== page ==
Ultraviolet Resistance of Engineering Plastics
There are some polymers that are susceptible to attack form sunlight, in particular, the ultraviolet segment of the spectrum. When ultraviolet attack occurs the material may have a color shift, become chalky on its surface, and/or crack. There are a number of methods to reduce this problem. The addition of carbon black to the polymer will usually absorb most UV radiation. Chemical inhibitors are available for certain plastics, which improve the UV resistance. Paint and silicone coatings can also be used to completely cover exposed surfaces to sunlight (UV radiation). Additionally, there are several polymers on the market that are inherently UV resistant as well.
Acetal Homopolymer, Copolymer (polyozymethylene, POM)
Unmodified acetal resin will degrade over time upon exposure to sunlight. The material can crack, embrittle, and develop a chalky appearance. Pigmented and chemically modified formulations are available including Delrin® 107 acetal and Delrin® 507. DuPont has developed 20 year exposure data on these materials.
Nylon (all types)
Unpigmented resins will degrade upon exposure to sunlight evidenced by discoloration and embrittlement. Formulations containing carbon black particles provide the best UV stability.
Thermoplastic polyurethane exhibits good weathering characteristics. Upon exposure to UV radiation it does experience a color shift, however there is a minimal change in mechanical properties.
Unmodified polycarbonate resins (Hydex® 4301, Lexan®, Makrolon®) will degrade upon exposure to sunlight. Polycarbonate will yellow and become hazy after 1 year of exposure. UV resistant grades are available.
Polybutylene terephthalate (PBT) (also known as Hydex® 4101, Valox®, Celanex®, Ultraform®) is “inherently” UV resistant. Supplier data indicates that there is little degradation in mechanical properties after several years of exposure. Black pigmented resins have better property retention.
Polyetherimide (Ultem®) is inherently resistant to ultraviolet radiation. After 1000 hrs. of exposure, no measurable change with tensile strength.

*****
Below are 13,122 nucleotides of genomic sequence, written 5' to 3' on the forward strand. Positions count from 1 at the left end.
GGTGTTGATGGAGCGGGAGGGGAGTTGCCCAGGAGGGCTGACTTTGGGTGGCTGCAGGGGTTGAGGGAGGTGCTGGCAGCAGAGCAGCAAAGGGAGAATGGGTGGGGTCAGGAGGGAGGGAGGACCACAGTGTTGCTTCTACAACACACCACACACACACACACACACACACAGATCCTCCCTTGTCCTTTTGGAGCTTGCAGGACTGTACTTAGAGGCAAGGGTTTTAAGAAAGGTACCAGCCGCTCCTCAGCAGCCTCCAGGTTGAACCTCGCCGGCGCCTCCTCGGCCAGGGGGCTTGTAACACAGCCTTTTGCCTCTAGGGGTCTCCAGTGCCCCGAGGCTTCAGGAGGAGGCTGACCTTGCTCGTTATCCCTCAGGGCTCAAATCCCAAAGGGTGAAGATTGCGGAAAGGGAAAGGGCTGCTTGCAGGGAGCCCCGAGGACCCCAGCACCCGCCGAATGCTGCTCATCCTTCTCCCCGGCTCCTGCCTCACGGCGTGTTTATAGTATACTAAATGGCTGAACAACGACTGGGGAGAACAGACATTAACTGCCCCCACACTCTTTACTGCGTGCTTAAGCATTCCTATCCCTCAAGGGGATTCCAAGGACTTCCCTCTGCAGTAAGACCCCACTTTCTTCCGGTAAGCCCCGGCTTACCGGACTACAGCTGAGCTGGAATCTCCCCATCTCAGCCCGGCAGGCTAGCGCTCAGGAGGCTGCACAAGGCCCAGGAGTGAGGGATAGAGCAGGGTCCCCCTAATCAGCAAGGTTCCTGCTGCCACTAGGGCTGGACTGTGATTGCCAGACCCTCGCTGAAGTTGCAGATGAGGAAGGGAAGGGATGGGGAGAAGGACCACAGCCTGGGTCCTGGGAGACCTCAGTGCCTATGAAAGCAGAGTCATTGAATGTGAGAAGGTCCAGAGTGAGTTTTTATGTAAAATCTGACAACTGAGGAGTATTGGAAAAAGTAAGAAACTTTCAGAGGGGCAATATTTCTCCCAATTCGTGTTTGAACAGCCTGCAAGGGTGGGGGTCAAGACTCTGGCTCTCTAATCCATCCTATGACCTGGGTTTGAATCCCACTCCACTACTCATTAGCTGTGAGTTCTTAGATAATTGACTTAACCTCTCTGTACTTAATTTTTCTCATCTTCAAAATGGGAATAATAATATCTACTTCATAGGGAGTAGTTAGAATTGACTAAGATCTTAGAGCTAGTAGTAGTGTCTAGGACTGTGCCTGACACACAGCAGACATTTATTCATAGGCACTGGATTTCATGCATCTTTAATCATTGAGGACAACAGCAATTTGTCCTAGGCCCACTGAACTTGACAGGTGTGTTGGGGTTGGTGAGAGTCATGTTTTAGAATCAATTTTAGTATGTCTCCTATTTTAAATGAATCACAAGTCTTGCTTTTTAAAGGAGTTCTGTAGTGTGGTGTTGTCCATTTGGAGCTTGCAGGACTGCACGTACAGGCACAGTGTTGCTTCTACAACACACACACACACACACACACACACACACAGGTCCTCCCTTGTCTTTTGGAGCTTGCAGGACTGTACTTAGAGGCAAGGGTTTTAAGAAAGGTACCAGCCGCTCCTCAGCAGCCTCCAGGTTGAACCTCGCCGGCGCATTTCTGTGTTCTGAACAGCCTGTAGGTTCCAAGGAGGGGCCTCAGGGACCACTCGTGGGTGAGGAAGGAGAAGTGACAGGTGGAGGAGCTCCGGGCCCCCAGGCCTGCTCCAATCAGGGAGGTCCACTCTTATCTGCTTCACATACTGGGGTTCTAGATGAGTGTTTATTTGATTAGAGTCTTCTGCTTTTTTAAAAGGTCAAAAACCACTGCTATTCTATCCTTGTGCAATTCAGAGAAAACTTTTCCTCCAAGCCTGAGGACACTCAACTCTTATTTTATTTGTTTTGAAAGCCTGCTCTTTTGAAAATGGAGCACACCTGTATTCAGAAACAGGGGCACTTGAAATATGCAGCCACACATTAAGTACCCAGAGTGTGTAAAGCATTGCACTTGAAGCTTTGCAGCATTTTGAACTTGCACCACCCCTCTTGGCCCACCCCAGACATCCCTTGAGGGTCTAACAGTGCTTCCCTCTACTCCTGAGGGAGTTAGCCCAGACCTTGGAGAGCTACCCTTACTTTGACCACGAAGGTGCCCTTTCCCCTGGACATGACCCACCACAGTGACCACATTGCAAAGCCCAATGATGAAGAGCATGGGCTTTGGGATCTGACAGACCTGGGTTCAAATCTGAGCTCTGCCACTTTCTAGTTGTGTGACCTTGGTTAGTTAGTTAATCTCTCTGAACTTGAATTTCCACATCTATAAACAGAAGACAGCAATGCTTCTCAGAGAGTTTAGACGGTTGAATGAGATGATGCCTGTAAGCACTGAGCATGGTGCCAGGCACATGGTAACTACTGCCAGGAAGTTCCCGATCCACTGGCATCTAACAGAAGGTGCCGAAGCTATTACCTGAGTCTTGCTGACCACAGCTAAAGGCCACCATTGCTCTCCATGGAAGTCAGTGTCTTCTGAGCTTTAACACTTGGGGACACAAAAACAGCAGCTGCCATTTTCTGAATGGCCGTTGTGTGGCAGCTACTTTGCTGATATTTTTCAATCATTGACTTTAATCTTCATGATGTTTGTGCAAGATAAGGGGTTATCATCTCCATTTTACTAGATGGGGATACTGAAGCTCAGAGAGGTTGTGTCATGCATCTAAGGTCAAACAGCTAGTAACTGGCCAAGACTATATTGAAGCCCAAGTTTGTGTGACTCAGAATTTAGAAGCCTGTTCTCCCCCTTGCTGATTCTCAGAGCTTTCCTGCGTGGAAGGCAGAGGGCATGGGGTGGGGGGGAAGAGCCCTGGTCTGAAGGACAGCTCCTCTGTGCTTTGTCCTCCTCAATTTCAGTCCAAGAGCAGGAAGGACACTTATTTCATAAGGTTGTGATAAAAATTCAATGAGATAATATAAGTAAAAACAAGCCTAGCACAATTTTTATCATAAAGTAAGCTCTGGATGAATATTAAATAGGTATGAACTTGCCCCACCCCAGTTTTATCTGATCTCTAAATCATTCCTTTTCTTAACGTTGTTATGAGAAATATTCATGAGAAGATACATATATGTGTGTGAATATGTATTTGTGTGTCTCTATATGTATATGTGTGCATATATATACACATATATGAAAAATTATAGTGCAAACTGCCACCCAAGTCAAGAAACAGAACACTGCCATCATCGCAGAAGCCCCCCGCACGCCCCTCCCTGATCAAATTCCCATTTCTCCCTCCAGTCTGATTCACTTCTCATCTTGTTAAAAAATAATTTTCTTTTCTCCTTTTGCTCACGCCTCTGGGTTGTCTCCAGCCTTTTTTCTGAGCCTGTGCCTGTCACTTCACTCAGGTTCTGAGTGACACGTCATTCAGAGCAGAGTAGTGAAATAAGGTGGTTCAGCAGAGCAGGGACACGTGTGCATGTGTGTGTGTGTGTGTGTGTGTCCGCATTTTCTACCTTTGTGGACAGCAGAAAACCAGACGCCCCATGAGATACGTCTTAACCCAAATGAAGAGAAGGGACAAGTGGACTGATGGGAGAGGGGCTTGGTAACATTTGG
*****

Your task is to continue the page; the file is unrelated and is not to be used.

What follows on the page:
ABS is not suitable for outdoor applications because of its poor UV resistance. Current UV stabilized grades refer only to color fastness not mechanical property retention.
Polysufone (Udel®) will experience some degradation upon exposure to sunlight. Black pigmented formulations are recommended for improved performance.
E = Excellent UV resistance
F = Fair UV resistance
U = Unacceptable UV resistance
Delrin® is a registered trademark of E. I. DuPont de Nemours Co., Inc.
Celanex and Celcon® is a registered trademark of Ticona – Division of Hoechst Group.
Ultraform® is a registered trademark of BASF Corporation.
Lexan® and Ultem® are registered trademarks of General Electric Company.
Udel® is a registered trademark of the Amoco Chemicals.
Hydex® is a registered trademark of the A. L. Hyde Co.
We believe this information is the best currently available on the subject. It is subject to revision as additional knowledge and experience is gained. The A. L. Hyde Company makes no guarantee of results and assumes no obligation of liability whatsoever in connection with this information. Anyone intending to use recommendations contained in this publication should first satisfy himself that the recommendations are suitable for his use and meet all appropriate safety and health standards. This publication is not a license to operate under, or intended to suggest infringement of any existing patents. References to products not of A. L. Hyde manufacture do not indicate endorsement of named products or unsuitability of other similar products.
Copyright © 1999 A. L. HYDE Company
Last Modified: November 2, 1999